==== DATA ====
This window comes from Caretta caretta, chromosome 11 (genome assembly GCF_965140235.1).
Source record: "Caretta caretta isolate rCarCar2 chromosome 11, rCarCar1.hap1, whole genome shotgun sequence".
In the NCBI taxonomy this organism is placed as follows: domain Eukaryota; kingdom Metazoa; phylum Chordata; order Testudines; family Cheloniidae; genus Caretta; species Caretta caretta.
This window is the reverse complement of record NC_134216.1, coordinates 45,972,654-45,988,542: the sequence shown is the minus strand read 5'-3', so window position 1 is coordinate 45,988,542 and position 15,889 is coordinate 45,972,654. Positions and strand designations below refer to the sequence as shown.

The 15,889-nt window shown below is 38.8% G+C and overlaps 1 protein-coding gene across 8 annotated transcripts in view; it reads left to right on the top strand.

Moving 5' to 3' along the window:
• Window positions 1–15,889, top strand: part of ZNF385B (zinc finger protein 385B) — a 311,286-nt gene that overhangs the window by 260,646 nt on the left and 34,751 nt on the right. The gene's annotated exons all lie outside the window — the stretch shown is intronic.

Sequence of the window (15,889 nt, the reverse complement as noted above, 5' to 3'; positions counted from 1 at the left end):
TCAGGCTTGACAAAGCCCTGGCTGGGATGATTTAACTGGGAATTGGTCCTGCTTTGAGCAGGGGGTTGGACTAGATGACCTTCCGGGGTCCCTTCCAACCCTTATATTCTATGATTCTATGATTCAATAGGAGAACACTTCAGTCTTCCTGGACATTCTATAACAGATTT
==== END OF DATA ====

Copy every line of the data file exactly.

This window comes from Caretta caretta, chromosome 11 (genome assembly GCF_965140235.1).
Source record: "Caretta caretta isolate rCarCar2 chromosome 11, rCarCar1.hap1, whole genome shotgun sequence".
In the NCBI taxonomy this organism is placed as follows: domain Eukaryota; kingdom Metazoa; phylum Chordata; order Testudines; family Cheloniidae; genus Caretta; species Caretta caretta.
This window is the reverse complement of record NC_134216.1, coordinates 45,972,654-45,988,542: the sequence shown is the minus strand read 5'-3', so window position 1 is coordinate 45,988,542 and position 15,889 is coordinate 45,972,654. Positions and strand designations below refer to the sequence as shown.

The 15,889-nt window shown below is 38.8% G+C and overlaps 1 protein-coding gene across 8 annotated transcripts in view; it reads left to right on the top strand.

Moving 5' to 3' along the window:
• Window positions 1–15,889, top strand: part of ZNF385B (zinc finger protein 385B) — a 311,286-nt gene that overhangs the window by 260,646 nt on the left and 34,751 nt on the right. The gene's annotated exons all lie outside the window — the stretch shown is intronic.

Sequence of the window (15,889 nt, the reverse complement as noted above, 5' to 3'; positions counted from 1 at the left end):
TCAGGCTTGACAAAGCCCTGGCTGGGATGATTTAACTGGGAATTGGTCCTGCTTTGAGCAGGGGGTTGGACTAGATGACCTTCCGGGGTCCCTTCCAACCCTTATATTCTATGATTCTATGATTCAATAGGAGAACACTTCAGTCTTCCTGGACATTCTATAACAGATTT